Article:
A mental health expert, Dr Olusola Attoe, says that Nigeria’s Mental Health Bill, recently signed into law to replace the outdated Lunacy Act of 1958, offers opportunities for the country to mainstream mental health into the general health and society.
Dr Attoe spoke at the January 2023 edition of the Interactive Monthly Community Engagement (IMCE) series of the Asido Foundation and announced the winners of the 3rd Miss Jemila Abubakar Memorial Essay (JAME) competition.
A consultant psychiatrist, Attoe said mainstream mental health bills will engender a society that recognises the importance of mental health and fully supports the rights and inclusion of those with mental health issues.
She stated that the Lunacy Act of 1958 was based on stereotypes and was derogatory, but the new mental health bill is based on the promotion of ethics, social justice and social inclusion for mental health and people affected by mental disorders.
According to her, the government needs to be committed to the implementation and enforcement of the new mental health law and the revised national mental health policy of 2013 because one in four Nigerians is affected by some form of mental disorder.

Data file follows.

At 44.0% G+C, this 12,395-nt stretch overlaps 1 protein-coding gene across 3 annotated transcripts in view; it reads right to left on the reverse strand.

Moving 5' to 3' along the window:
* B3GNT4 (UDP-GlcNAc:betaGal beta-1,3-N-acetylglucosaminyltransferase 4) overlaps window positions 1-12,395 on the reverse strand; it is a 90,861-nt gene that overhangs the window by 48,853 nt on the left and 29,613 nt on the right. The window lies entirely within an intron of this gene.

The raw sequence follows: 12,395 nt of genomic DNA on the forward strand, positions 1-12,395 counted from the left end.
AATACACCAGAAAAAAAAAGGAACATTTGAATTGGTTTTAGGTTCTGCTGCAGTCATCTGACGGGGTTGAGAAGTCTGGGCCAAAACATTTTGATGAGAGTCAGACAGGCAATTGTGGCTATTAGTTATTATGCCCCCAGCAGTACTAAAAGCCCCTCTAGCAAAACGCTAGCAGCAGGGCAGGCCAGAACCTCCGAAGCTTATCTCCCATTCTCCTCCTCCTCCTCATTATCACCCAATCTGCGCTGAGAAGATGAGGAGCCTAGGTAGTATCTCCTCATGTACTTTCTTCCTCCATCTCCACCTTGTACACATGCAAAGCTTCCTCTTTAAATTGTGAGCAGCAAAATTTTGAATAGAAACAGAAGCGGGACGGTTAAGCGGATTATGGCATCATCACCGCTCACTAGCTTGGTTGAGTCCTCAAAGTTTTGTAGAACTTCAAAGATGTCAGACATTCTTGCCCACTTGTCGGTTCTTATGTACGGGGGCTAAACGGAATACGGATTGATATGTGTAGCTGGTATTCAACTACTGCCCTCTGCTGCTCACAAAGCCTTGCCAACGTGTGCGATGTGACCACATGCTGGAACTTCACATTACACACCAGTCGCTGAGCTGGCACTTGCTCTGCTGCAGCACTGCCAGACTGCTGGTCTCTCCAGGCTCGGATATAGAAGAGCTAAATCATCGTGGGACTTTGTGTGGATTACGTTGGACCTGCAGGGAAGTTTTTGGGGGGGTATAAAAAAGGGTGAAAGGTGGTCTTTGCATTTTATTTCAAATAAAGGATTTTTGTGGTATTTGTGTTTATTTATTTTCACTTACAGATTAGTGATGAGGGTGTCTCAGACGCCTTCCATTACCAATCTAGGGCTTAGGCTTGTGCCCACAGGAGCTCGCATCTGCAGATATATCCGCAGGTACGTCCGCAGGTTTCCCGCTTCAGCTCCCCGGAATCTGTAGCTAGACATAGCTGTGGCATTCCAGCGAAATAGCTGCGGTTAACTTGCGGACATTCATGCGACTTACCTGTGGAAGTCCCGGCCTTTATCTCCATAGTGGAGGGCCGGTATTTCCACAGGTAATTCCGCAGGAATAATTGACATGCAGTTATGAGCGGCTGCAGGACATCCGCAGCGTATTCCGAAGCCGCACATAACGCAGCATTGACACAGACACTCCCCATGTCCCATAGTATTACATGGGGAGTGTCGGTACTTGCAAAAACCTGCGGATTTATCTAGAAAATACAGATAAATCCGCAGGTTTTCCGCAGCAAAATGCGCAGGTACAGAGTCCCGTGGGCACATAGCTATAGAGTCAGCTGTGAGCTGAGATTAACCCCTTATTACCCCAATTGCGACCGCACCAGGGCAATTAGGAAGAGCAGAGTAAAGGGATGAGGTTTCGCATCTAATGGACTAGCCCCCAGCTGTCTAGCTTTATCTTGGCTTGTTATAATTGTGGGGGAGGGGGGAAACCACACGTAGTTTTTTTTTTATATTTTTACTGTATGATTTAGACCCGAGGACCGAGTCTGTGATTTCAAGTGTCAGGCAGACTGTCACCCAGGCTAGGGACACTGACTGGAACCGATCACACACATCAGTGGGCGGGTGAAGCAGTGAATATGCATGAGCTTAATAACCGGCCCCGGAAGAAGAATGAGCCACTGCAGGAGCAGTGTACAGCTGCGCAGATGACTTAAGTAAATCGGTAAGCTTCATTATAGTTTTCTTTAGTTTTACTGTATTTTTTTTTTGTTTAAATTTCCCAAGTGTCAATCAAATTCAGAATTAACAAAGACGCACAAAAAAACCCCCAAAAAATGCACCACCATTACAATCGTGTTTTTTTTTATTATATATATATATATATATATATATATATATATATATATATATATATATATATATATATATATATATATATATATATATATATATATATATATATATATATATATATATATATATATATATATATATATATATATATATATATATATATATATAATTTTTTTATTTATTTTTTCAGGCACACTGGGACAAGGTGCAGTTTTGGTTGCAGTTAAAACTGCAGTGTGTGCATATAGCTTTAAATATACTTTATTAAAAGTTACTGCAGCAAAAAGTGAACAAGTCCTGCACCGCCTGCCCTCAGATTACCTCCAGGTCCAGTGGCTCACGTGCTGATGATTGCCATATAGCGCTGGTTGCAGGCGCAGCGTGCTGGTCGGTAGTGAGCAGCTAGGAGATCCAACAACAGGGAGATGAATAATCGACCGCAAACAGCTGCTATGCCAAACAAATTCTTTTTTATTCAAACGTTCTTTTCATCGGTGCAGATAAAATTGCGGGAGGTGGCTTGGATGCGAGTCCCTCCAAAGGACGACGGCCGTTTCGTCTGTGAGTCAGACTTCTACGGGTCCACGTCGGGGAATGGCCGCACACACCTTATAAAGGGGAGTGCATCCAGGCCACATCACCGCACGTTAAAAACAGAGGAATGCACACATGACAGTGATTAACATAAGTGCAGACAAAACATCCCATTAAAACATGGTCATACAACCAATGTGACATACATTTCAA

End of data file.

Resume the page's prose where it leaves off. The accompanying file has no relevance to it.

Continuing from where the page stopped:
While Nigeria has the 15th highest rate of suicide in the world, Attoe said scarce resources, poor implementation of Nigeria’s mental health policy and plan, lack of culturally appropriate care and stereotypes surrounding mental health are barriers to ensuring good mental health in Nigeria.
She, however, declared that the integration of mental health into primary health care services, the establishment of community-based mental health services, training of non-specialists to provide mental health care and embracing holistic and culturally appropriate care are opportunities that Nigeria can tap into for improved care.
“Mainstreaming mental health in Nigeria is crucial to ensure optimal mental health and achieve the Sustainable Development Goals(SDGs). To bring people with mental health problems into the mainstream, there is a need to bring the mainstream to mental health.
“Although government policies and implementation play the most critical role, media, communities, non-governmental and private organisations can contribute to mainstreaming mental health in Nigeria,” she said.
Chief executive officer of Asido Foundation, Dr Jibril Abdulmalik, stated that the foundation was established to counter the ocean of ignorance, shame and stigma around mental health by providing evidence-based information and engaging in advocacy and intervention activities, with an overall aim to improve the mental health of all Nigerians.
Top winners of the JAME competition to improve the public’s knowledge and perceptions of mental health and foster mental health advocacy included Chiahanam Nwobodo, Sulayman Ridwan Oladimeji and Oluwagbemisola Temitope.
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